21st Century Fox (NASDAQ:FOXA) reported earnings after the bell that disappointed analysts and confirmed the two major challenges the company faces going forward. The company missed expectations on earnings with EPS of $0.33 versus hopes of $0.35, though revenue of $7.06 billion bested expectations of $6.8 billion. However, with ramped up spending on content, this revenue was unable to boost earnings as hoped, and EPS fell from $0.95 last year as operating expenses grew by $900 million. Time will tell if increased spending is worth it.
For investors unaware, 21st Century Fox was spun-off from News Corp (NASDAQ:NWSA) earlier this year as Rupert Murdoch separated the growing media business from legacy newspapers with television channels, its BSKYB stake, and film studio, the major driver of FOXA's revenue. This quarter reflected continued weakness in the film studio and aggressive spending on cable programming, which dragged down results.
First looking at the film studio, results were clearly disappointing with operating income before depreciation and amortization dropping by a quarter to $328 million from $433 million. Fox's film studio has been in a serious rut. Among the "big six" distributors (Fox, Warner Bros., Paramount, Sony, Disney, and Universal), Fox has gone the longest since releasing a $200 million blockbuster at the domestic box office, last doing so in Christmas of 2009 when Avatar and Alvin and the Chipmunks were released. 2013 has been a disappointing year with Fox standing in 5th place, $700 million behind leader Warner Bros., and with no tentpoles to be released by the end of the year, there is an outside chance it finishes behind smaller studio Lionsgate/Summit (LGF).
Fox hopes to end this long drought in 2014 with expensive sequels to its X-Men, Night at the Museum and Planet of the Apes franchises while adding several major original films, though some like Noah have received a very weak early reception. In response to this four-year drought, there has been significant turnover in Fox's production and marketing team, and 2014 will be a key test of this new management. Fox currently lacks the powerful franchises of Warner Bros, Paramount and behemoth Disney with Marvel and LucasFilm. Its X-Men series has disappointed three times in a row, making next year's film critical to boost the franchise. While its distribution deal with Dreamworks (NASDAQ:DWA) should help, it is a lower margin business that alone cannot turn around the fortunes of the studio. Right now, Fox and Sony are losing share to the other Big Six studios, and if Fox cannot turn it around, shares will be held back.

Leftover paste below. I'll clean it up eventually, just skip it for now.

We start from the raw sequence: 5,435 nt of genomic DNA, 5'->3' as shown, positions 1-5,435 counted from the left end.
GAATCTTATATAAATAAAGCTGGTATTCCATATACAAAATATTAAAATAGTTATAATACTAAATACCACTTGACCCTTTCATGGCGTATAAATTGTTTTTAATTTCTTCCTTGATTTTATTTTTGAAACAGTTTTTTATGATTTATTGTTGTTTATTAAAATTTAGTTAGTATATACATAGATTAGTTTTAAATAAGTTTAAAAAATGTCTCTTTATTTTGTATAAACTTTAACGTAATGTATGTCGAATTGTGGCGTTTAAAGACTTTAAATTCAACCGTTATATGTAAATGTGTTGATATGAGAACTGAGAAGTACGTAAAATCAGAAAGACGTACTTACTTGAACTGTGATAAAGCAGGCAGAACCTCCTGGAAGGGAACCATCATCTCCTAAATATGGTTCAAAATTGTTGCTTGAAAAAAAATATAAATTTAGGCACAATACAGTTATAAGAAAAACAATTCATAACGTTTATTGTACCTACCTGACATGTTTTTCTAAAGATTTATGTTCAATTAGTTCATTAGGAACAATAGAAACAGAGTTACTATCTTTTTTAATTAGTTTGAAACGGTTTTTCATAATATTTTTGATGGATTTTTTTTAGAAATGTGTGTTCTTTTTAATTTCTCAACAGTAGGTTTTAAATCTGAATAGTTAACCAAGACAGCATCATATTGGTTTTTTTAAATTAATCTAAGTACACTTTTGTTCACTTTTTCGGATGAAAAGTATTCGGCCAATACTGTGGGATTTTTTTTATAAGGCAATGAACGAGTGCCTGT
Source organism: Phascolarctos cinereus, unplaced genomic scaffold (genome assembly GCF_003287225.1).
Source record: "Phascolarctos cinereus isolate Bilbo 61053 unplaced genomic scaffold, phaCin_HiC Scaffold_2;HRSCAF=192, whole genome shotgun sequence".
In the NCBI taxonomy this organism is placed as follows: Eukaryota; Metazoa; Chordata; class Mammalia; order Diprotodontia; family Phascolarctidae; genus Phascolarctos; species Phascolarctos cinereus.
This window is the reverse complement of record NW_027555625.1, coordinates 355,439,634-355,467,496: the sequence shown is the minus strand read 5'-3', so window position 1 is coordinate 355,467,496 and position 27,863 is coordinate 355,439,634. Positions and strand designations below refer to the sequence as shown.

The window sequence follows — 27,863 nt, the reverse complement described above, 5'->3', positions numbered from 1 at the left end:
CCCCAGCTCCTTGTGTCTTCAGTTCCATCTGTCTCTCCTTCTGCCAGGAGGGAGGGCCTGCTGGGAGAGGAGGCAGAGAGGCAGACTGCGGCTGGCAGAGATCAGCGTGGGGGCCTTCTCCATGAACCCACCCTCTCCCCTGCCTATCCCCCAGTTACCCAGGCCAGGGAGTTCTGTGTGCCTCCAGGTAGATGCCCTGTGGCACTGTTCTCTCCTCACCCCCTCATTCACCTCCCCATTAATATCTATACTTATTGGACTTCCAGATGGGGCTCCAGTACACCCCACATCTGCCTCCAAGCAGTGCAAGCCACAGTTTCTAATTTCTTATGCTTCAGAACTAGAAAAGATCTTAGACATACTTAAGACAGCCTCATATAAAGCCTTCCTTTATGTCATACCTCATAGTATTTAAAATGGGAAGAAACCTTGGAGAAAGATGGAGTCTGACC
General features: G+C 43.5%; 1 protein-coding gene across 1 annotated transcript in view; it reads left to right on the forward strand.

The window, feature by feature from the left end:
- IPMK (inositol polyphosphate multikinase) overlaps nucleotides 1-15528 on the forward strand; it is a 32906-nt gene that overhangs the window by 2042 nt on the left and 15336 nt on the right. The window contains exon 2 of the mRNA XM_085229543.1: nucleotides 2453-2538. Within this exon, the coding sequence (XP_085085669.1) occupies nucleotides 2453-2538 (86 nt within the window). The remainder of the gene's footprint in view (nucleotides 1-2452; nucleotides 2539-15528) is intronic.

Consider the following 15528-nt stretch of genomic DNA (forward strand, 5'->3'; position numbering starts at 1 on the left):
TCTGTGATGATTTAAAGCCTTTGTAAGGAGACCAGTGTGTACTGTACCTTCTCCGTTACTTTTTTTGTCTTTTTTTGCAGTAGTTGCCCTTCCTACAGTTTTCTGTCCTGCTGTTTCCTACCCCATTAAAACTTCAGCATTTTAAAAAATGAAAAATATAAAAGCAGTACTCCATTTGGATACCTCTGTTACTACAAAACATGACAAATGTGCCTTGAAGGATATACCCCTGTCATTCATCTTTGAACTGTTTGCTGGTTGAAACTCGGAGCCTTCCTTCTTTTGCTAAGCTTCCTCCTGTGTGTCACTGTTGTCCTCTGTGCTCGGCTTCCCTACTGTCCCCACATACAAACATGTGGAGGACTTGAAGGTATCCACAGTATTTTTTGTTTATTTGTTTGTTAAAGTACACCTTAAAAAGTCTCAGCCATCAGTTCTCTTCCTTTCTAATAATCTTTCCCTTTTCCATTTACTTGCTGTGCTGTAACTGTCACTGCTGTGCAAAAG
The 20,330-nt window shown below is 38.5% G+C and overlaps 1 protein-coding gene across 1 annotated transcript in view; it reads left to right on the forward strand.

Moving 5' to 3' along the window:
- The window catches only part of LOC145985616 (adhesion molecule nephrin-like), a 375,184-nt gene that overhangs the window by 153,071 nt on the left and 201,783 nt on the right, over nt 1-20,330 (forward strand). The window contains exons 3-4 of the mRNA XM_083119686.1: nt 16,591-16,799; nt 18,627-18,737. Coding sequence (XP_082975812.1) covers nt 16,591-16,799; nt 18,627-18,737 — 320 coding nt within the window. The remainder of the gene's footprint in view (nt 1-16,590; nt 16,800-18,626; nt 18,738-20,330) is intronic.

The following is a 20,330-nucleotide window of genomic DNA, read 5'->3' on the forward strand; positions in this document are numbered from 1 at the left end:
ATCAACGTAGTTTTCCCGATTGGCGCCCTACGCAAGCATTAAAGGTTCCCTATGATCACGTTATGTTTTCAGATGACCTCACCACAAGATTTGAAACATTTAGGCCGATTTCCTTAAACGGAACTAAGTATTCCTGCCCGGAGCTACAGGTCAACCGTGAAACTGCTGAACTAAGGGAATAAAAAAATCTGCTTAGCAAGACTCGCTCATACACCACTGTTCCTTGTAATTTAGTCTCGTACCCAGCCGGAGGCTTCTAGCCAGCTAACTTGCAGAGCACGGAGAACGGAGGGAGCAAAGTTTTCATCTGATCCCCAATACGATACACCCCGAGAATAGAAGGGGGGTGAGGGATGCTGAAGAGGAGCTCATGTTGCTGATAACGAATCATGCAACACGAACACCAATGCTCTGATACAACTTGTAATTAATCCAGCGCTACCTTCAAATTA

Next, the driver of Fox's growth has been in its cable networks, in particular FX, National Geographic and ratings behemoth Fox News Channel. Fox News Channel consistently draws more viewers than MSNBC and CNN combined, and its revamped primetime lineup has boosted ratings in the key 25-54 demo with Megyn Kelly delivering stronger 9 PM numbers. In fact last week, FNC was the second most watched network in all of cable while CNN and MSNBC were both outside of the top 20. With ratings turning around from a relatively weak first quarter (for FNC's elevated standards) and a new lineup, I expect FNC to continue to deliver strong numbers. However, 12% growth in cable networks revenue was more than offset by increased spending on content, which led to a decline in OIBDA from $1.02 to $991 million.
Fox has noticed that the only network able to out-rate FNC has been ESPN, which consistently tops the cable world. As such, Fox has launched Fox Sports 1, which has required massive capital outlays as it buys sports programming, far outpacing advertising revenue, which is to be expected of a start-up channel. Just about every media company seems to be launching a sports network to take on ESPN. I believe it will be an especially long and expensive struggle to topple ESPN, which has long term programming deals for Monday Night Football, Sunday Night Baseball, some college sports, and other agreements with professional sports leagues. While Fox Sports 1 has added Big East Basketball to its programming, it lacks NFL and MLB games, which are what really drive viewership. At the end of the day, consumers are loyal to their team, not the channel, so unless Fox spends billions to beef up content, it will be unable to compete with ESPN. Even then, this investment may prove not to be profitable. I expect added content costs for another two years before we see any serious return from Fox Sports 1.
Therefore, Fox has serious problems with its movie studio and lacks the franchise fare of its competitors that can gross $200 million with ease domestically especially as an Avatar sequel is unlikely until 2016 (if ever). Moreover, ramped up spending at its cable networks more than outweigh continued rating strength and will pressure profitability for at least another 12 months. Despite these challenges, FOXA has a forward multiple of 22x while Disney (NYSE:DIS) trades at 17.5x and Time Warner (NYSE:TWX) at 15.98x. With their superior studios, strong franchises and more measured investments, I prefer DIS and TWX to FOXA. FOXA's valuation does not reflect the challenges it faces, and I would not consider buying unless it fell below $30.
Disclosure: I have no positions in any stocks mentioned, and no plans to initiate any positions within the next 72 hours. I wrote this article myself, and it expresses my own opinions. I am not receiving compensation for it (other than from Seeking Alpha). I have no business relationship with any company whose stock is mentioned in this article.